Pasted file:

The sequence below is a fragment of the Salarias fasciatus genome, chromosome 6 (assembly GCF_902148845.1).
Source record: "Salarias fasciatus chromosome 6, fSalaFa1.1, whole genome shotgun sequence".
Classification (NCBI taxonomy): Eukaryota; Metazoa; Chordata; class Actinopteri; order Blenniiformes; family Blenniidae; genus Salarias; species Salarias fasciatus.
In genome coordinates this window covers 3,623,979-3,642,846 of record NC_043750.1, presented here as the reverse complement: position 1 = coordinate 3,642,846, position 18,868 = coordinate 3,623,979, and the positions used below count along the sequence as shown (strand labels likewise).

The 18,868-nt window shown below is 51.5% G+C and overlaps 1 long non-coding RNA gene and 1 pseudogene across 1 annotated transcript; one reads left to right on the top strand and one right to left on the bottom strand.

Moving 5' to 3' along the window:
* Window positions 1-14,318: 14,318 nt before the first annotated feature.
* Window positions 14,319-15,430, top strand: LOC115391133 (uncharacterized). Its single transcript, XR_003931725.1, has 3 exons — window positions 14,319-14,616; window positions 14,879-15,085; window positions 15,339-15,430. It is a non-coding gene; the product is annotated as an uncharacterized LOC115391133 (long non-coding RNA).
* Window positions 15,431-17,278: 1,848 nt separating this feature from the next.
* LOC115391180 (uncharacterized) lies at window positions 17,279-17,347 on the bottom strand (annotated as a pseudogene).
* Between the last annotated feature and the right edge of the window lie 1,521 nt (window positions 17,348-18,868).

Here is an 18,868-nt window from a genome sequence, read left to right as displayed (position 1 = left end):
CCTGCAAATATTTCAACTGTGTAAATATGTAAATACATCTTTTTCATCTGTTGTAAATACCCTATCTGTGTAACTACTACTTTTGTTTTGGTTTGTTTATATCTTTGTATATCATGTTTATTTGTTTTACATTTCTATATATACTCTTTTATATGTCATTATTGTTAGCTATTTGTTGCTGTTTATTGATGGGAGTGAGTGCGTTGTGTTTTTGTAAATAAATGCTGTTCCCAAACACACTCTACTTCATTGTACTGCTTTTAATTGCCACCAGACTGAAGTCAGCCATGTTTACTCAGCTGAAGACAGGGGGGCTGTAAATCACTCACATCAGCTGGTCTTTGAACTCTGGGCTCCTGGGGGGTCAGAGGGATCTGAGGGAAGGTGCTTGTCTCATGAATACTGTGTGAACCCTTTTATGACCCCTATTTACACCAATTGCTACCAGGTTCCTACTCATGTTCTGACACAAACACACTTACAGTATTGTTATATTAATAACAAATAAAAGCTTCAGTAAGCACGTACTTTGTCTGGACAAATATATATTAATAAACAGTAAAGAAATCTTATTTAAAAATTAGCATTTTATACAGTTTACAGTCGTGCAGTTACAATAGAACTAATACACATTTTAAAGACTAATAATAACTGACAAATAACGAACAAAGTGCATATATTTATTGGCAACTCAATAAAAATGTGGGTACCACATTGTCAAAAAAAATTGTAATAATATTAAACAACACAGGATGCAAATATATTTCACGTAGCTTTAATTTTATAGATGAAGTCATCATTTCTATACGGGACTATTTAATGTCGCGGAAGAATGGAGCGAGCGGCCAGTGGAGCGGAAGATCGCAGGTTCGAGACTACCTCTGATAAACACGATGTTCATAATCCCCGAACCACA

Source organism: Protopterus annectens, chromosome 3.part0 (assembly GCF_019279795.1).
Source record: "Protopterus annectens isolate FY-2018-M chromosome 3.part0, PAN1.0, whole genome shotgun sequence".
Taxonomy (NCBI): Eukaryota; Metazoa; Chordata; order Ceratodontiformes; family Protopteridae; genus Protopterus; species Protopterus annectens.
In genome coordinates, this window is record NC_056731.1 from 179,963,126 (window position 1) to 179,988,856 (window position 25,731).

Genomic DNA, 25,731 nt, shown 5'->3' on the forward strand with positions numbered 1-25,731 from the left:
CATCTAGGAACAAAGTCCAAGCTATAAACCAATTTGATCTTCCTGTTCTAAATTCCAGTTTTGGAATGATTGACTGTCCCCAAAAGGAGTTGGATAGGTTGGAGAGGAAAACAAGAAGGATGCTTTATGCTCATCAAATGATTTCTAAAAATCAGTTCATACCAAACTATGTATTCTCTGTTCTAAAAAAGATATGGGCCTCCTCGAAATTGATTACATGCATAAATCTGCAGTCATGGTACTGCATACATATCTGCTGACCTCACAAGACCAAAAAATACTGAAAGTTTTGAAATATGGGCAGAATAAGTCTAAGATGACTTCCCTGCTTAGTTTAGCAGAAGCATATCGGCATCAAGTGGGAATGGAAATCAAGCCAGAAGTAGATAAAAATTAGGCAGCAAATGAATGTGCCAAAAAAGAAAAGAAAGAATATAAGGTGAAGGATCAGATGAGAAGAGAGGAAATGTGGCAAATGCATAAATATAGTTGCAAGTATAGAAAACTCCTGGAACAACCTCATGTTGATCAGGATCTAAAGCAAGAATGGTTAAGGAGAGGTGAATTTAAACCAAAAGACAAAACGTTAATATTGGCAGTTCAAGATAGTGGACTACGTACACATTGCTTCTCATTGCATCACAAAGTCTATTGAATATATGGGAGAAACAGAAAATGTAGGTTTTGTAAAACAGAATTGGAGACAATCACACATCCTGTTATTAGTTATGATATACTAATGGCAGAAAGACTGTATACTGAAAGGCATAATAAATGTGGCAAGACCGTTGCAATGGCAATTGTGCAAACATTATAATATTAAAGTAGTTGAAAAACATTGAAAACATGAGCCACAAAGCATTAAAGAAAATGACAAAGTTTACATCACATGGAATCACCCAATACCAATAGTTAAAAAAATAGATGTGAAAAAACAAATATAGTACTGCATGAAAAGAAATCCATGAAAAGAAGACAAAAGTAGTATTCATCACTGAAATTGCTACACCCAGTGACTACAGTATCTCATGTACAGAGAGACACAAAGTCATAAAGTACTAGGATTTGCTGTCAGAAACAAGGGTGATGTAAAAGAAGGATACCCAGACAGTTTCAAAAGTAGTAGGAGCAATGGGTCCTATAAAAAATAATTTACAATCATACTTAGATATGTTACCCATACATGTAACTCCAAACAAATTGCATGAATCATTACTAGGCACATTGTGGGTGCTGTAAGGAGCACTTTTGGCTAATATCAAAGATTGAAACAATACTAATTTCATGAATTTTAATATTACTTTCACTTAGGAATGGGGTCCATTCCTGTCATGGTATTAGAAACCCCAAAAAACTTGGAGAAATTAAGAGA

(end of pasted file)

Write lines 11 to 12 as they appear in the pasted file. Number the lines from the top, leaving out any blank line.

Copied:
* Between the last annotated feature and the right edge of the window lie 1,521 nt (window positions 17,348-18,868).

Here is an 18,868-nt window from a genome sequence, read left to right as displayed (position 1 = left end):